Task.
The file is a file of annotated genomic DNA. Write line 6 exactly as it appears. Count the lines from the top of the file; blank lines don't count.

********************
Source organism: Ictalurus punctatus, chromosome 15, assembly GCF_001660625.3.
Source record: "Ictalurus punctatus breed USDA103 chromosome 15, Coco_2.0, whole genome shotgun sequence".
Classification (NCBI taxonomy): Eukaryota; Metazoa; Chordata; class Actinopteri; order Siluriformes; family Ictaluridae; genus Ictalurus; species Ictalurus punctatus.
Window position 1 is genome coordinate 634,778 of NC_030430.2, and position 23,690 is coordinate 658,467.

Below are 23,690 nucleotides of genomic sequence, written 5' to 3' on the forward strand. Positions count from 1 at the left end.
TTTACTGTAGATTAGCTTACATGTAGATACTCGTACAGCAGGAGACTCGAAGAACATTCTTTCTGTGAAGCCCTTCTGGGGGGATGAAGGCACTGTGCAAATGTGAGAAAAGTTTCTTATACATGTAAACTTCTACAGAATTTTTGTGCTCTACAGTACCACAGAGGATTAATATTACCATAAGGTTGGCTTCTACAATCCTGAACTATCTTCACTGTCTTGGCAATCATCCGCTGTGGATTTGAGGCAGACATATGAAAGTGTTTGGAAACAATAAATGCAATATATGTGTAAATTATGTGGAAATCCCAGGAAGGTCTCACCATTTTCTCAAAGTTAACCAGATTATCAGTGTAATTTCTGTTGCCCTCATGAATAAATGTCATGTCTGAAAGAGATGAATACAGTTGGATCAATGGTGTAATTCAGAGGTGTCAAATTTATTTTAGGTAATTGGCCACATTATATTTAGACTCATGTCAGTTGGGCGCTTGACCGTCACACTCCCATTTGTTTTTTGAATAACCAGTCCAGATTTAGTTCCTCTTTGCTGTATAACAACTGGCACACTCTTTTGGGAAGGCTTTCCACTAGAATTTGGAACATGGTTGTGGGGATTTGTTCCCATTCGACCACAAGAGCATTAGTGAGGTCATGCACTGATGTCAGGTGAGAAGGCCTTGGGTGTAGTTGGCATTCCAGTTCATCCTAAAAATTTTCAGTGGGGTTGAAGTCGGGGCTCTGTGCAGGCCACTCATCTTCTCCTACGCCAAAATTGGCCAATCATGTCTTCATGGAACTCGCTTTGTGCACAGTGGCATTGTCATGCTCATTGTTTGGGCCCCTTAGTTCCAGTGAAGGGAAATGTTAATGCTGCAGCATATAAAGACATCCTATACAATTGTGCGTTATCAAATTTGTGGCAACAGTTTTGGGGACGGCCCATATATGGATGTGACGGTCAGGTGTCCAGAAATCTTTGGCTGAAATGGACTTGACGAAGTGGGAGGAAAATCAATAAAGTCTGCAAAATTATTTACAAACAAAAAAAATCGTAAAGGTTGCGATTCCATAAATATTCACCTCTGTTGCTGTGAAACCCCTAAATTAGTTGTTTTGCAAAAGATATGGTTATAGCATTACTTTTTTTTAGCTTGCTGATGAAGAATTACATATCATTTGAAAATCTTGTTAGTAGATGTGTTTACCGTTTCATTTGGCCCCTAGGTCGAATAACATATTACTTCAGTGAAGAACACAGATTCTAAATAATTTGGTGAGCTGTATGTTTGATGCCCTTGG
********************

TTTACTGTAGATTAGCTTACATGTAGATACTCGTACAGCAGGAGACTCGAAGAACATTCTTTCTGTGAAGCCCTTCTGGGGGGATGAAGGCACTGTGCAAATGTGAGAAAAGTTTCTTATACATGTAAACTTCTACAGAATTTTTGTGCTCTACAGTACCACAGAGGATTAATATTACCATAAGGTTGGCTTCTACAATCCTGAACTATCTTCACTGTCTTGGCAATCATCCGCTGTGGATTTGAGGCAGACATATGAAAGTGTTTGGAAACAATAAATGCAATATATGTGTAAATTATGTGGAAATCCCAGGAAGGTCTCACCATTTTCTCAAAGTTAACCAGATTATCAGTGTAATTTCTGTTGCCCTCATGAATAAATGTCATGTCTGAAAGAGATGAATACAGTTGGATCAATGGTGTAATTCAGAGGTGTCAAATTTATTTTAGGTAATTGGCCACATTATATTTAGACTCATGTCAGTTGGGCGCTTGACCGTCACACTCCCATTTGTTTTTTGAATAACCAGTCCAGATTTAGTTCCTCTTTGCTGTATAACAACTGGCACACTCTTTTGGGAAGGCTTTCCACTAGAATTTGGAACATGGTTGTGGGGATTTGTTCCCATTCGACCACAAGAGCATTAGTGAGGTCATGCACTGATGTCAGGTGAGAAGGCCTTGGGTGTAGTTGGCATTCCAGTTCATCCTAAAAATTTTCAGTGGGGTTGAAGTCGGGGCTCTGTGCAGGCCACTCATCTTCTCCTACGCCAAAATTGGCCAATCATGTCTTCATGGAACTCGCTTTGTGCACAGTGGCATTGTCATGCTCATTGTTTGGGCCCCTTAGTTCCAGTGAAGGGAAATGTTAATGCTGCAGCATATAAAGACATCCTATACAATTGTGCGTTATCAAATTTGTGGCAACAGTTTTGGGGACGGCCCATATATGGATGTGACGGTCAGGTGTCCAGAAATCTTTGGCTGAAATGGACTTGACGAAGTGGGAGGAAAATCAATAAAGTCTGCAAAATTATTTACAAACAAAAAAAATCGTAAAGGTTGCGATTCCATAAATATTCACCTCTGTTGCTGTGAAACCCCTAAATTAGTTGTTTTGCAAAAGATATGGTTATAGCATTACTTTTTTTTAGCTTGCTGATGAAGAATTACATATCATTTGAAAATCTTGTTAGTAGATGTGTTTACCGTTTCATTTGGCCCCTAGGTCGAATAACATATTACTTCAGTGAAGAACACAGATTCTAAATAATTTGGTGAGCTGTATGTTTGATGCCCTTGG